Hence, tackling disinformation is of the essence now. False or fake information is dangerous because of its inherent ability to influence public opinion and shape a manipulated narrative for political ends. The manipulated narratives can enable discriminatory and inflammatory ideas to enter public discourse and be treated as fact. Once embedded, such ideas can in turn be used to create scapegoats, to normalize prejudices, to harden us-versus-them mentalities and even, in extreme cases, to catalyze and justify violence. The factors such as source credibility, repetition, and social pressure affect information flows and the extent to which misinformation is taken seriously. When viewers see trusted sources repeat certain points, they are more likely to be influenced by that material. Similarly, fake news and sophisticated disinformation campaigns are especially problematic in political spheres, and there is an ever growing debate on how to address these issues without compromising the benefits of digital media.
In order to maintain an open, democratic system, it is important that government, business, and consumers work together to solve these problems. Therefore, governments should promote news literacy and strong professional journalism in their societies. It is imperative that the news industry must provide high-quality and robust journalistic standards to build public trust and find enduring solutions to verify fake news and rectify disinformation. Similarly, technology outfits and business ventures should invest in tools that identify fake news, reduce financial incentives for those who profit from disinformation, and improve online accountability. Likewise, educational institutions must accord it top priority to promote news literacy and invest heavily in research that focuses on tackling disinformation.
Last but not the least, individuals should also act responsibly and rely on diverse sources of news or information. They ought to exercise caution and be skeptical about what they read and watch. In the ultimate analysis, we can safely infer that there are a number of ways to build and promote a timely, accurate, and civil discourse to effectively deal with false news and disinformation. In today’s highly globalized world, there is considerable experimentation taking place with online news platforms. It is also very reassuring to witness that news organizations are testing products and services aimed at identifying hate speech and language that incites violence. There is no denying the fact that every individual has a role in combating the scourge of fake news and disinformation.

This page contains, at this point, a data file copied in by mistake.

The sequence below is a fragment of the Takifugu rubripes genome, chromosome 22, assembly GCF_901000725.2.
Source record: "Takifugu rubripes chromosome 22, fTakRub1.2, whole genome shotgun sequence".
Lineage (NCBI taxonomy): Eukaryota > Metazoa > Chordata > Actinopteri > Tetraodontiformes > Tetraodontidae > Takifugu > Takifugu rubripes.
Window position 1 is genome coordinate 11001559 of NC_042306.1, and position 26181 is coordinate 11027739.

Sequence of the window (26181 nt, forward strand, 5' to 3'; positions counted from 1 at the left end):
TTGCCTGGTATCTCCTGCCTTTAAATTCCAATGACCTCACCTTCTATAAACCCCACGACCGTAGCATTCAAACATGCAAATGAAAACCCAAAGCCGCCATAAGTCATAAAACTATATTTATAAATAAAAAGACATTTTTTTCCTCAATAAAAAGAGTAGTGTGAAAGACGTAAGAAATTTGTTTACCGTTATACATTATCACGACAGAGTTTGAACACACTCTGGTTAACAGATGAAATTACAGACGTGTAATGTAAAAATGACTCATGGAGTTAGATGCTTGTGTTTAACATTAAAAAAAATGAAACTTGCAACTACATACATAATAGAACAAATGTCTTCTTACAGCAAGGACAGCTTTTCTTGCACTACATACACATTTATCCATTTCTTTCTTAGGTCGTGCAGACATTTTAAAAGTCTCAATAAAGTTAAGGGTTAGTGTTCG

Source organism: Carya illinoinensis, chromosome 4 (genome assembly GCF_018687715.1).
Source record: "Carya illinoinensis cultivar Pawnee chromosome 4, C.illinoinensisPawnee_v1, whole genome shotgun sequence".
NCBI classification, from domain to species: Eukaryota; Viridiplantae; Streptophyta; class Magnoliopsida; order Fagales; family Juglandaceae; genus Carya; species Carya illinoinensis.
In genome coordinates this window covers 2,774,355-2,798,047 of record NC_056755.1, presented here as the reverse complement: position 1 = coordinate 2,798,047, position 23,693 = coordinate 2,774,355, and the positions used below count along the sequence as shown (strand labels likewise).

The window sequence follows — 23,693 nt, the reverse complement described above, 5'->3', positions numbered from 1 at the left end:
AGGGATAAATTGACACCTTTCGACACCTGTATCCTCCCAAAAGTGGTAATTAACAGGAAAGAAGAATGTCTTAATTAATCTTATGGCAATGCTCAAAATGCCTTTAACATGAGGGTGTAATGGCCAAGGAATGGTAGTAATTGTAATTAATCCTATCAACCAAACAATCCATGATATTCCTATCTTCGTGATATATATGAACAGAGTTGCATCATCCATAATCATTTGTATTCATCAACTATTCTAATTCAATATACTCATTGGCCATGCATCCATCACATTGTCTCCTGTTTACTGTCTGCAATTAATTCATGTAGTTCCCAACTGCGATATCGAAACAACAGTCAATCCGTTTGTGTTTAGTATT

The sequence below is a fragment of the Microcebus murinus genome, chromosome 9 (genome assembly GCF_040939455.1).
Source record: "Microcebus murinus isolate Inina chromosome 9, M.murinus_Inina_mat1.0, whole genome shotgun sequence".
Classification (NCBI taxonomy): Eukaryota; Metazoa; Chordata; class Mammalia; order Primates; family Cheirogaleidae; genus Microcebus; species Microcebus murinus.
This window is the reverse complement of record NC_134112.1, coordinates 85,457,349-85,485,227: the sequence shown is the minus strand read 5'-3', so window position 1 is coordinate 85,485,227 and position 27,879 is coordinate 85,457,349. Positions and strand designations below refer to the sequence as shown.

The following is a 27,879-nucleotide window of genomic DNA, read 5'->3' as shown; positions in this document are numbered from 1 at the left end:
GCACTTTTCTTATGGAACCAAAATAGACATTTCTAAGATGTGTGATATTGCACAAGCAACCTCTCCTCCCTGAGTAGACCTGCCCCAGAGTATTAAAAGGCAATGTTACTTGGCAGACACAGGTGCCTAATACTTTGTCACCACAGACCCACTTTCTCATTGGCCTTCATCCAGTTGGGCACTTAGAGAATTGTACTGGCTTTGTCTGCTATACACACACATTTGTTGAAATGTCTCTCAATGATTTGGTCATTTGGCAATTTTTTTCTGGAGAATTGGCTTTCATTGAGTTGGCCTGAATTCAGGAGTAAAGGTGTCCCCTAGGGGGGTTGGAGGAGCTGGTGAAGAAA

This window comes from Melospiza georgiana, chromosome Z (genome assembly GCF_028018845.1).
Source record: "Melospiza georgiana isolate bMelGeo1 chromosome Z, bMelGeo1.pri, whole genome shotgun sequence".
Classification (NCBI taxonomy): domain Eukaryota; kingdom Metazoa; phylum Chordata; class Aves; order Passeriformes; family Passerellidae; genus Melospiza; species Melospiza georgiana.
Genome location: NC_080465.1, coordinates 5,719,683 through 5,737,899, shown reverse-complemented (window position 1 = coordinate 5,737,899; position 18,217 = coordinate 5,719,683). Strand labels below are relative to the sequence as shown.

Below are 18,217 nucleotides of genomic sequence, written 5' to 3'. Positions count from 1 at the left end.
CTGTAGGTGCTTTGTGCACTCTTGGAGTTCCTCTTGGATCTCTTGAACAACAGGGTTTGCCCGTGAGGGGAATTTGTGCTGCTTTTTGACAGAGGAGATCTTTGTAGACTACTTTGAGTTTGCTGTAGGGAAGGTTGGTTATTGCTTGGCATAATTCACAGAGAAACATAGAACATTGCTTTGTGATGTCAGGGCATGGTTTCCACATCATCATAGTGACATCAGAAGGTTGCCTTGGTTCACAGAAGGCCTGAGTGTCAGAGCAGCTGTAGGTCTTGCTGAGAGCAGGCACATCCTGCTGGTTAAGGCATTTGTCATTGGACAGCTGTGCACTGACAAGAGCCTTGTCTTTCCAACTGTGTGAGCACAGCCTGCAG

Time has already come to fight this menace collectively and the human society worldwide has a shared responsibility to arrest the onslaught of disinformation. The possible interventions include but not limited to promoting strong norms on professional journalism, encouraging investigative journalism, reducing financial incentives for fake news, and improving digital literacy among public at large. Combined together, these concrete measures taken on ground, would certainly advance a useful discourse suited for an enabling environment that is critically needed to vigorously deal with disinformation across the globe.
Edward Bernays, in his bestseller book titled as Propaganda published almost 100 years ago in 1928, had very rightly remarked, “Modern propaganda is a consistent, enduring effort to create or shape events to influence the relations of the public to an enterprise, idea or group. This practice of creating circumstances and of creating pictures in the minds of millions of persons is very common. Virtually no important undertaking is now carried on without it, whether that enterprise be building a cathedral, endowing a university, marketing a moving picture, floating a large bond issue, or electing a president. Sometimes the effect on the public is created by a professional propagandist, sometimes by an amateur deputed for the job. The important thing is that it is universal and continuous; and in its sum total it is regimenting the public mind every bit as much as an army regiments the bodies of its soldiers.”